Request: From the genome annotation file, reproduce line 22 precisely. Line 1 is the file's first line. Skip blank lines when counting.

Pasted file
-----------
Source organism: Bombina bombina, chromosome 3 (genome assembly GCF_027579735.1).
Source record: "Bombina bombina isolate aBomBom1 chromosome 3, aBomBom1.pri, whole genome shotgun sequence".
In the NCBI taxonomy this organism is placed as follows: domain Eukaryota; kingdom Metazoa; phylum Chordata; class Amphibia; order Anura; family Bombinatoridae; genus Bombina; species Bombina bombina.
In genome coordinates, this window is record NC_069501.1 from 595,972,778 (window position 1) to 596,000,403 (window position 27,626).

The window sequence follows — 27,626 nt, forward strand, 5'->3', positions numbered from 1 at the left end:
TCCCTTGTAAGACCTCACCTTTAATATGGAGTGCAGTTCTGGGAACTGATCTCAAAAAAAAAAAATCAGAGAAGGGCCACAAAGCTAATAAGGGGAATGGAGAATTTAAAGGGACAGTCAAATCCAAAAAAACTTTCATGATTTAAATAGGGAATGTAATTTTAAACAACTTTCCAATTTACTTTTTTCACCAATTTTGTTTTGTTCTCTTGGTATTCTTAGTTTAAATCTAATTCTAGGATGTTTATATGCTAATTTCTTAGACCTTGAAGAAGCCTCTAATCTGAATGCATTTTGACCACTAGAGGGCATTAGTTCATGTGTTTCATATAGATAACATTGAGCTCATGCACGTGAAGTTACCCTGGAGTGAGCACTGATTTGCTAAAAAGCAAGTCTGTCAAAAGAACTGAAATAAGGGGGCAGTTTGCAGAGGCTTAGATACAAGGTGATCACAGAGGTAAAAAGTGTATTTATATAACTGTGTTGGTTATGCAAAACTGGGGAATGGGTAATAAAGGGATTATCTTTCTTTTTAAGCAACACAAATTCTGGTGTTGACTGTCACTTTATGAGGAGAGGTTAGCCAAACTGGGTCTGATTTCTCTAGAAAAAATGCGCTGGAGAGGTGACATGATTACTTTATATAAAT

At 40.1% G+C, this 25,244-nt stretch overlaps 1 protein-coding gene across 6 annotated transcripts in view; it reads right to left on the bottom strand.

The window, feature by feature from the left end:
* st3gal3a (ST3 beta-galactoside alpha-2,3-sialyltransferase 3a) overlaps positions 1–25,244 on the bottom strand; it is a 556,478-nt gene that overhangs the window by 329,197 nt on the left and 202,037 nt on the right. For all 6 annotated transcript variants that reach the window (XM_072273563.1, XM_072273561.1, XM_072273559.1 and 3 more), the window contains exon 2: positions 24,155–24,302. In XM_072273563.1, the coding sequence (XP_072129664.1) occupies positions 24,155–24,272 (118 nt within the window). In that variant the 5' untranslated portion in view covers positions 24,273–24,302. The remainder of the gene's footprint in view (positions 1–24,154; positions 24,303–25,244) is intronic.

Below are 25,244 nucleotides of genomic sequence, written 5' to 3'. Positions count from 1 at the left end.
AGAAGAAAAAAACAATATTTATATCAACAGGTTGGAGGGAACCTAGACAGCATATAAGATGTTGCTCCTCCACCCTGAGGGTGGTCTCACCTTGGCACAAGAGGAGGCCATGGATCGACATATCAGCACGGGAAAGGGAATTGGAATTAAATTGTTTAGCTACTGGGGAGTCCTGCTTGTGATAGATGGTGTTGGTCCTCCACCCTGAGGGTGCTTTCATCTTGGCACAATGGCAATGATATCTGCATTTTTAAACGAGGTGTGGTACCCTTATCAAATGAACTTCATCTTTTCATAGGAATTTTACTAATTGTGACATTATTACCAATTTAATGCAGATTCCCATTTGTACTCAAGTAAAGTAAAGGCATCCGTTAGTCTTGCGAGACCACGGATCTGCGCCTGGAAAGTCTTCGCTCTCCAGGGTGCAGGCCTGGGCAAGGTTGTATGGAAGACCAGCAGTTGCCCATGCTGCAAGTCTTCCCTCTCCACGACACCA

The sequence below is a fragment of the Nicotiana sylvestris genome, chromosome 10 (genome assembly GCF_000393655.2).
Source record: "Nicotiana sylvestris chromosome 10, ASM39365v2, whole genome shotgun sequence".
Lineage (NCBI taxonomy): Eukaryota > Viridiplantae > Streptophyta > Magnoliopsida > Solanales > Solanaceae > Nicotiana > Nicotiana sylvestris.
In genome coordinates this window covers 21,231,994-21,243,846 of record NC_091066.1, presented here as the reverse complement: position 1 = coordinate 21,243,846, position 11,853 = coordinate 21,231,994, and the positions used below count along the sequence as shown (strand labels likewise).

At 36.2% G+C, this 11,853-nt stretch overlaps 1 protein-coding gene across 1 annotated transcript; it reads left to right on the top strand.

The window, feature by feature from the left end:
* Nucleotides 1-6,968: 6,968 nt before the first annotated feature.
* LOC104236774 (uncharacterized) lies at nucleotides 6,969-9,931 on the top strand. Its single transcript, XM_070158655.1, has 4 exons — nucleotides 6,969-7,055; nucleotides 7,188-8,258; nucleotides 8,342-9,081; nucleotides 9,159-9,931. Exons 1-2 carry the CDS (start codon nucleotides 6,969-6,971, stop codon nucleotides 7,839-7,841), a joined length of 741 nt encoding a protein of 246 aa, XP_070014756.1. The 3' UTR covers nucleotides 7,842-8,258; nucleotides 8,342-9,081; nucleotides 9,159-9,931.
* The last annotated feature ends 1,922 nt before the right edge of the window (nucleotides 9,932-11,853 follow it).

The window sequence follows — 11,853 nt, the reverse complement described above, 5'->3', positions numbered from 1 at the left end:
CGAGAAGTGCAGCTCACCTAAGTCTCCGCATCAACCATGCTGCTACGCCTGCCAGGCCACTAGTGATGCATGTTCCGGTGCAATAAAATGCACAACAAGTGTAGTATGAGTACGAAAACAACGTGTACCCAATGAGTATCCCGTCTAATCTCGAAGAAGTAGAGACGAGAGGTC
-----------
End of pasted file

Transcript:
CGAGAAGTGCAGCTCACCTAAGTCTCCGCATCAACCATGCTGCTACGCCTGCCAGGCCACTAGTGATGCATGTTCCGGTGCAATAAAATGCACAACAAGTGTAGTATGAGTACGAAAACAACGTGTACCCAATGAGTATCCCGTCTAATCTCGAAGAAGTAGAGACGAGAGGTC